I guess that's what kind of happened with this blog.

On the one hand I got different interests - before this blog was the only hobby I kept, next to some crafting and cooking - now there's the little one and I have a million projects I am working out.
But on the other hand... I have been feeling rather sedentary. Even though I have been living in Ivory Coast for less than two years, it kind of feels like I've seen and experienced everything that the region has to offer.
I've almost finished my house... Time to move, no?

And yet it's not like nothing happens. The last couple of month have been particularly trialing for our family. Our dog probably has epilepsy, we had several hospital trips for the little one (button up the nose, severe fever, dislocated nerve), and I had my own medical scares. And all that was combined with a general unhappiness and an awkward group dynamic on the plantation.

But I don't like to write about this kind of things, they are too days of our lives... So I don't write.

But I bet I'll have a lot to write about soon :)

24 August 2010

The Africa Experience

Like many a foreigner who has lived in present day Africa, this experience leaves us with contradictory emotions.
On the one hand, we can't be leaving here fast enough. We are eager to leave behind the many inconveniences of living in tropical West-Africa: the hours of bumpy roads, the penetrating, nausiating smells, the struggle to provide in ones basic needs, the moisture and mold, the insects and diseases, the insecurity...
Yet on the other hand, we already knows that if the day comes that we will be actually leaving we will be heartbroken and forever long for what we have left. There are things here in Africa I think one can find nowhere else. The fish and seafood and tropical fruits will never taste the same. Never again will we have such devoted personell (if you don't count Jean-Pierre).
On top of that we have come to love African fabrics, their colors and designs who brighten markets and roads and who are different in every country. The possibility of having clothes tailor made for no cost at all. The deserted beaches who seem to be waiting there for nobody but me. The way they approach children. The way they dress up for occasions, making a company party feel like the gala event of the year.

If we ever leave, we will be leaving so much behind. Will we be gettinig as much in return?

26 July 2010

African Summer

We've been back from a four week holiday - of which we spent ten days in Turkey and the rest in Belgium - for a week now. The weather is really amazing.
Apparently they had the wettest rainy season in years, but that passed unnoticed as the most violent days were during our leave.
Last year it hardly rained at all and it was just terribly dry and souring hot.
Now, there's an amazingly fresh breeze ever since we came back and the sun shines brightly, without it being too hot.

As it is school vacation, every day, the roads and pool are filled with children, so my daughter has a lot of interactions. Sometimes, they come over here and spend the afternoon under our 'paillote' colouring and drawing.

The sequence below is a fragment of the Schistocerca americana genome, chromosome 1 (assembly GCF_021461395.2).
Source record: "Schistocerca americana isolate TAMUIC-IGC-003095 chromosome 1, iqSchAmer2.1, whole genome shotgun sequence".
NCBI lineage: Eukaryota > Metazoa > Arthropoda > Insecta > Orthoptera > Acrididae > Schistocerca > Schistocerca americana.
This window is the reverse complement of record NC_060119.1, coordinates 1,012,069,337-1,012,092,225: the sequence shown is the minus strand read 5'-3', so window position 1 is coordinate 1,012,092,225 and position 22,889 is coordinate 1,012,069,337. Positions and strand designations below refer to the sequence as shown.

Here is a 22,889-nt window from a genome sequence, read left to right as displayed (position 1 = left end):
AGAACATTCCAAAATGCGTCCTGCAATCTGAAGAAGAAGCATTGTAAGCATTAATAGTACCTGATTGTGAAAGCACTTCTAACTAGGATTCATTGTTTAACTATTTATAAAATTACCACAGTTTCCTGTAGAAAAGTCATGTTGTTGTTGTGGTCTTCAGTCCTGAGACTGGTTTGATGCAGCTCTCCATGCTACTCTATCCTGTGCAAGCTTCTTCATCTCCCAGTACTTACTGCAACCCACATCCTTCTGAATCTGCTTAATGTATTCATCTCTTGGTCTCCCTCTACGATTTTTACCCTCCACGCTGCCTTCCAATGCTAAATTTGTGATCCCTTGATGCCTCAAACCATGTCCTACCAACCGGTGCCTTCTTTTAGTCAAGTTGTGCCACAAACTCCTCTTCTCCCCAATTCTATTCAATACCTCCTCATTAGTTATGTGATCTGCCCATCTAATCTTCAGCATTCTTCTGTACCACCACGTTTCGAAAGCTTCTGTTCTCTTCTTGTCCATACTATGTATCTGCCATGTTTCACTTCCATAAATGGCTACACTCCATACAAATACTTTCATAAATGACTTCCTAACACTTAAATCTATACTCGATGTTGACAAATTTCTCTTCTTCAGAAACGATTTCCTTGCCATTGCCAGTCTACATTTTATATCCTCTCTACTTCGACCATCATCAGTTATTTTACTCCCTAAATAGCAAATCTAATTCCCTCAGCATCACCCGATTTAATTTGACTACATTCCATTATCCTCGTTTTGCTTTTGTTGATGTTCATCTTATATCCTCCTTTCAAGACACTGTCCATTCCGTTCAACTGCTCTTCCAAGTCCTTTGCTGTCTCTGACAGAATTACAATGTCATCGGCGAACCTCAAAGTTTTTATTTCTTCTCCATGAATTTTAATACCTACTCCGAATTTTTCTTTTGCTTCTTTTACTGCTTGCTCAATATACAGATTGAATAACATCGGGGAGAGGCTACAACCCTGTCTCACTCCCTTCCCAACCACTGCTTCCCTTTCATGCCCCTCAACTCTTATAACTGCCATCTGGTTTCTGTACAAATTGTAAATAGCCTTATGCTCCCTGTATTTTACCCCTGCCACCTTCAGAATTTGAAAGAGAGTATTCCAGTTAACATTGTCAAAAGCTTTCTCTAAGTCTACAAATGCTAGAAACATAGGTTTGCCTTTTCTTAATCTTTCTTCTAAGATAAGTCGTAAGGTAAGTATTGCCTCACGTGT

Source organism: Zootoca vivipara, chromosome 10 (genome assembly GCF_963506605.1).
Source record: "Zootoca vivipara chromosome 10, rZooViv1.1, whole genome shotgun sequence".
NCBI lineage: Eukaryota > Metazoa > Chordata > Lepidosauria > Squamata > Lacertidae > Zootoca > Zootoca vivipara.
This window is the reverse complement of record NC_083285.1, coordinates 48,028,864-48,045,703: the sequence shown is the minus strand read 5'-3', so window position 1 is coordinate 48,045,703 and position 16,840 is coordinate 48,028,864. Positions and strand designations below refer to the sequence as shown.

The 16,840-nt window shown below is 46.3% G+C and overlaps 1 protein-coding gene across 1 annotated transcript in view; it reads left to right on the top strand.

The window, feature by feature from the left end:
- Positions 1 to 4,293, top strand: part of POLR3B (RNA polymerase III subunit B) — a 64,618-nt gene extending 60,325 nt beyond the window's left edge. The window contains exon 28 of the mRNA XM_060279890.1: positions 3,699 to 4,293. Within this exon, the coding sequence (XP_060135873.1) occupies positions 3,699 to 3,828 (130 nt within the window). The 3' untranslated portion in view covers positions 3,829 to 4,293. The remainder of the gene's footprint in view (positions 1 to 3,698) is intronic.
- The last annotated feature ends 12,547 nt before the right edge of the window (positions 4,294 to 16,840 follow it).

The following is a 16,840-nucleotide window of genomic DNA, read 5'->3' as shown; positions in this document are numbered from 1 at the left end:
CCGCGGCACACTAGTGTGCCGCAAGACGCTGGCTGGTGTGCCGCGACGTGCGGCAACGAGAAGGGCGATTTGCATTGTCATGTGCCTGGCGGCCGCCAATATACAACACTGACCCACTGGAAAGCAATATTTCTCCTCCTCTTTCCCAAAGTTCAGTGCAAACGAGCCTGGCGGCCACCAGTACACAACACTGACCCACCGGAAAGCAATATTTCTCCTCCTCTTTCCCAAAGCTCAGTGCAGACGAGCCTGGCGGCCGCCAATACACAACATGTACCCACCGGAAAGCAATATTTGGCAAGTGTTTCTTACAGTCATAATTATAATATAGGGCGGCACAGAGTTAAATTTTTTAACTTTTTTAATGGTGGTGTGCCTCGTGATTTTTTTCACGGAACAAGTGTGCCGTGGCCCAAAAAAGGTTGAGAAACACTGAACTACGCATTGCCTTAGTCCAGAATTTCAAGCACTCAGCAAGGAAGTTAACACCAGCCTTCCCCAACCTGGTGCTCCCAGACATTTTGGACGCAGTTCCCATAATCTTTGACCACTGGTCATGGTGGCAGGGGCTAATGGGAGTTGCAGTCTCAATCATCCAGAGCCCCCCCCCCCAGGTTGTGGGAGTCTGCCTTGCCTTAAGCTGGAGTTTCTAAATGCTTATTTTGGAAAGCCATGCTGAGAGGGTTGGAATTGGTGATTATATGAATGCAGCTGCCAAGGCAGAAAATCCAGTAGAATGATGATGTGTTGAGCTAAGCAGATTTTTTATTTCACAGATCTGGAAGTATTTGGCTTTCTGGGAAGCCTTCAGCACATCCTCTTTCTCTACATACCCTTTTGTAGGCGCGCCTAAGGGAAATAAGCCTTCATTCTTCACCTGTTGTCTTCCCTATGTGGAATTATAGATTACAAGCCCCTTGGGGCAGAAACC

27 May 2010

Chocolate, Child labor and Côte d'Ivoire

A while back - ok a long while back - Märy asked me about the child labor question. I have been wanting to answer that a long time now, but I just never got to it.
There has been a lot going on about ethical chocolate and fair trade involving child labor and this specifically in Côte d'Ivoire. (Côte d'Ivoire produces almost half of the world's cocoa)

So here goes:

Yes, Côte d'Ivoire's chocolate plantations probably 'employ' children sometimes. Most African agronomy does in fact.
If you look at this from a Western perspective this might sound shocking, but,

  • African children are much more autonomous than Western children and is is not unthinkable that they decide they want to earn some money by picking some cocoa for which they are paid by the kilo. They might do this for their family, or to have some money of their own. This does not necessarily mean they are being forced to work by their family. 
  • Mothers sometimes have to work, when the father is MIA, or unemployed, or dead or... and - given that there is no daycare or secundary caregiver, or just because the kids want to tag along - she can bring her kids along for work. It can so occur that the kids help their mother by picking up the cocoa buds that fell on the ground. Again, this doesn't mean they are forced to do so.
Maybe at some plantations here in Côte d'Ivoire kids are being forced to work, I cannot account for every single child in Côte d'Ivoire, but, much of this child slavery discourse is just about the Western world imposing its world view on Africa - again. Probably much of it is also about economic benefit and selling newspapers and getting funds for 'developing' nations.
Westerners cringe at the words 'child labor', but it does not mean the same here as it means over there. Moreover, in Belgium, young children babysit for money, or they do chores at home or for neighbors and relatives. Farm children tend to help their parents out a lot too. Is that child labor? Why would this here be any different?